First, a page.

"Despite the hazards to which I was subjected by my naval career I never ceased to compose, faithful to the teachings of my professor, but above all forcing myself to remain myself, for whatever that may be worth... It is difficult for me to pinpoint my artistic inclinations. I am not, nor wish to be associated with any one school of thought."

Indeed. For as much as Cras resented his full-time employment in the Navy, he also recognized that the financial security it afforded, enabled his independence and freedom to compose when, how and as he pleased. Only naturally, his legacy operates as a systematic autobiography.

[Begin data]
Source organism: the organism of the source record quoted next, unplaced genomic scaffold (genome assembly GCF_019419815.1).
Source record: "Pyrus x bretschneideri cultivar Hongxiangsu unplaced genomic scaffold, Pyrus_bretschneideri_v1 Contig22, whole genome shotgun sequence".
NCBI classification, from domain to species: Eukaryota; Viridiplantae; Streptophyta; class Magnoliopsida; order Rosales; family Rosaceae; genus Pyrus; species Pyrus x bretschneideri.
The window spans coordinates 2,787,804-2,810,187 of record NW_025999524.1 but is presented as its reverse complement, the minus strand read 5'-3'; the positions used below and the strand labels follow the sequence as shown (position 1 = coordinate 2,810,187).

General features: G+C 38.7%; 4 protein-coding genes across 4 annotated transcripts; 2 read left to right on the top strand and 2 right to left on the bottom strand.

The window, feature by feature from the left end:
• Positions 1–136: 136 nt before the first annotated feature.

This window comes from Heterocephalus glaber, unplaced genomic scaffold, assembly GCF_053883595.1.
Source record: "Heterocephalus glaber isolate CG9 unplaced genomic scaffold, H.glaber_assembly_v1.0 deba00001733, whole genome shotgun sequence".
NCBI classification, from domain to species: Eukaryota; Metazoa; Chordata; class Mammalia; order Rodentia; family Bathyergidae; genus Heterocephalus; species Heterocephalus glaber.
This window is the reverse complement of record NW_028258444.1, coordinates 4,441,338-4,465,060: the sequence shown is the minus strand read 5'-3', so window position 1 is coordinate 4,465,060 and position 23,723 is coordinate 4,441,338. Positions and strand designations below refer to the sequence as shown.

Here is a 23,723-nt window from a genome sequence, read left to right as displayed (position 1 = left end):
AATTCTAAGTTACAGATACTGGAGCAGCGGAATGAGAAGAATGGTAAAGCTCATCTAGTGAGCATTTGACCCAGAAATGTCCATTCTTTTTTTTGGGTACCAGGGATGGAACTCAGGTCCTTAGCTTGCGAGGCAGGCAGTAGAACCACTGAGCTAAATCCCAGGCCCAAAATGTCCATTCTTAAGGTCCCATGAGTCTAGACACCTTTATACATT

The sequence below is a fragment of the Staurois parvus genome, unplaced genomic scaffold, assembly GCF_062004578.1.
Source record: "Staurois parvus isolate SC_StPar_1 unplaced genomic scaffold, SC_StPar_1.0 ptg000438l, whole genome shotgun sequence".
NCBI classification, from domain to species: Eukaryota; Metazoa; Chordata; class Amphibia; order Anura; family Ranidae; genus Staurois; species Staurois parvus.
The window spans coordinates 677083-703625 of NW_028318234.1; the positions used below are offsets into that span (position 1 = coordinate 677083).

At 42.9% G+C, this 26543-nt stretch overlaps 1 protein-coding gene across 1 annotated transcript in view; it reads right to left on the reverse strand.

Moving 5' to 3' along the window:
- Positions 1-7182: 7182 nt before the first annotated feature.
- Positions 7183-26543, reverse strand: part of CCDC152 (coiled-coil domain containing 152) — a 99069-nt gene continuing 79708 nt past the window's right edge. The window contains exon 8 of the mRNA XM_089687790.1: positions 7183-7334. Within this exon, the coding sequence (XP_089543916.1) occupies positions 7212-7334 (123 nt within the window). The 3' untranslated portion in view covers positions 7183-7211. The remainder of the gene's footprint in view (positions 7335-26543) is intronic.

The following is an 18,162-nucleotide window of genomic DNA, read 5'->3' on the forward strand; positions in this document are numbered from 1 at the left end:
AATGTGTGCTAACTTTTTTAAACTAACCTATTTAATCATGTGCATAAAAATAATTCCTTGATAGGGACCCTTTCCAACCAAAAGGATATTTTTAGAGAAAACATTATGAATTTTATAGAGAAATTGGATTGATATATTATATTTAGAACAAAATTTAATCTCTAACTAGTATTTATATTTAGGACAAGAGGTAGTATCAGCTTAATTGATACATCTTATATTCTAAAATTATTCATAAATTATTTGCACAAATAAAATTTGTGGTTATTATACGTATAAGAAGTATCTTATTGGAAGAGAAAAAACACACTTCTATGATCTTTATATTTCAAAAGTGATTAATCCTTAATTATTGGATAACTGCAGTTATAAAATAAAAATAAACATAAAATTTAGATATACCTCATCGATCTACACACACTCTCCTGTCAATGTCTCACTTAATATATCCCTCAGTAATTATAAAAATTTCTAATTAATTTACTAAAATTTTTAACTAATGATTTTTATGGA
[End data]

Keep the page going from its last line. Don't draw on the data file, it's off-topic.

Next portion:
Jean Cras' Sonate pour violoncelle et piano comes third, in fact, within his existential trilogy of instrumental sonatas written in 1900. Cras makes brief mention of his 'cello sonata in his correspondence, but only cursory reference to either of the two earlier sonatas for violin and piano, and viola with piano; these remain unpublished at the time of this writing. Believing that man's journey through life to be a spiritual process, the fervently religious composer subtitled the violin sonata L'Esprit ("The Mind"), the viola sonata L'Ame ("The Soul"), and the 'cello sonata La Chair ("The Flesh"). For each, Cras wrote a prose-poetic philosophical, hermeneutic introduction; unfortunately, the one for this particular sonata, and only this one, has been lost. Jean Cras' Sonate pour violoncelle et piano reflects fully the enormous strides he had made with Duparc: this sonata represents not only Cras' first major multi-movement work, but also his first foray into cyclical composition. On numerous occasions, the composer recounted his gratitude to Henri Duparc for having pushed him to study Beethoven's String Quartets in depth, a process he continued avidly until his death. In fact, he kept the scores on his night table as reading material. My study of his life and work had compelled me, initially, to view Jean Cras as a latter-day Beethovenian, stylistically closer to the French romantics. However, a far broader dimension evolved when I began tracing his development as a ferocious independent, albeit devout exponent of the cyclic principles of the Franckian school. Once he had grapsed and subsequently mastered this idiom, he adapted it to his own stylistic specifications, reflecting not only the man's concept of spiritual oneness - the unity of mind and soul - but those of the mariner and the mind of the cunning scientist as well. In short, the originality of Cras' tonal language lies in the fusion of autobiographical symbols into his distinctive process of thematic transformation.